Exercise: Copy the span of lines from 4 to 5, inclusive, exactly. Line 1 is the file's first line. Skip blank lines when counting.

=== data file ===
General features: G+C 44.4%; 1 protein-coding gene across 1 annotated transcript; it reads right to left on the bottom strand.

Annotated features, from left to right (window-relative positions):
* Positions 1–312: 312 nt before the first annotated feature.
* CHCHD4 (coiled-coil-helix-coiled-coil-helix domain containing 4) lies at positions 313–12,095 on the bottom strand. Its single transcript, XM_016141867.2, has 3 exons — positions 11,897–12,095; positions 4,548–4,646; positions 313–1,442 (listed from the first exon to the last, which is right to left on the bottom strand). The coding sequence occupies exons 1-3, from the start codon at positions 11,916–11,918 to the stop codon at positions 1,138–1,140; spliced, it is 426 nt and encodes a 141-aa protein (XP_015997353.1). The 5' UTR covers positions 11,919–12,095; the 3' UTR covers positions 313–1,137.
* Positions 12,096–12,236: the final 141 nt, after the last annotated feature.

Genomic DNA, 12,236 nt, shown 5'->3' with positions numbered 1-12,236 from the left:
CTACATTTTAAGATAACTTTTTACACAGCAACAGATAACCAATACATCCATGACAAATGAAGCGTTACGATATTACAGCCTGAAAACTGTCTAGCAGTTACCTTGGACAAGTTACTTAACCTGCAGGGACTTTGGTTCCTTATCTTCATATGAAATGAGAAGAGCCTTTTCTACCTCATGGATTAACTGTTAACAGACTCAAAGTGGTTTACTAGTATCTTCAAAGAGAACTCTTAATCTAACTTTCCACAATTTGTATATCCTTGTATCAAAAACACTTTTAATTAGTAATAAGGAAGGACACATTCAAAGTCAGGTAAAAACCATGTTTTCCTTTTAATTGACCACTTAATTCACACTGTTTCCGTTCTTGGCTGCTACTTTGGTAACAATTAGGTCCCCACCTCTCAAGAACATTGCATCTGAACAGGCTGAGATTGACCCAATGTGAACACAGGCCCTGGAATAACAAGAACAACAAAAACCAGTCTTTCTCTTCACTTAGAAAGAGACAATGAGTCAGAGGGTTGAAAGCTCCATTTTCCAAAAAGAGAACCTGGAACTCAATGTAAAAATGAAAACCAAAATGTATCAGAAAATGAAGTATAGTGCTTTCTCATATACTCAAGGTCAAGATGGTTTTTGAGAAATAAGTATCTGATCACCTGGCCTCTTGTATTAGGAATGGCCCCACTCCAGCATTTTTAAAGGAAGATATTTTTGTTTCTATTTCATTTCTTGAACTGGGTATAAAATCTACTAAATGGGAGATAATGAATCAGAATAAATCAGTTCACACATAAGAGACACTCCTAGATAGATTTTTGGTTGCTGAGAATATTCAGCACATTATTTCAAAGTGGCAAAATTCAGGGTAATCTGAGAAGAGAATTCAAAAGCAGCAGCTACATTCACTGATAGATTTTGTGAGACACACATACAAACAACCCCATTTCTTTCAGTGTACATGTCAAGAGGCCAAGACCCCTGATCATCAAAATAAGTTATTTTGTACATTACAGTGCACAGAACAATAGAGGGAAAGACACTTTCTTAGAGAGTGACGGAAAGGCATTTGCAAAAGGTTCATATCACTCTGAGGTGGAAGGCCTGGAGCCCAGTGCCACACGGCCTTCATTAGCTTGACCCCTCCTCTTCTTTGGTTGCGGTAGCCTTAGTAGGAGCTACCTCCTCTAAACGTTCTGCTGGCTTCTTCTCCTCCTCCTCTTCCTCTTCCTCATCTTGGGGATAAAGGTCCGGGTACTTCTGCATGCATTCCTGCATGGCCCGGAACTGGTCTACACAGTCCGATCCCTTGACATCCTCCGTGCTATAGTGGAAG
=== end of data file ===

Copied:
* CHCHD4 (coiled-coil-helix-coiled-coil-helix domain containing 4) lies at positions 313–12,095 on the bottom strand. Its single transcript, XM_016141867.2, has 3 exons — positions 11,897–12,095; positions 4,548–4,646; positions 313–1,442 (listed from the first exon to the last, which is right to left on the bottom strand). The coding sequence occupies exons 1-3, from the start codon at positions 11,916–11,918 to the stop codon at positions 1,138–1,140; spliced, it is 426 nt and encodes a 141-aa protein (XP_015997353.1). The 5' UTR covers positions 11,919–12,095; the 3' UTR covers positions 313–1,137.
* Positions 12,096–12,236: the final 141 nt, after the last annotated feature.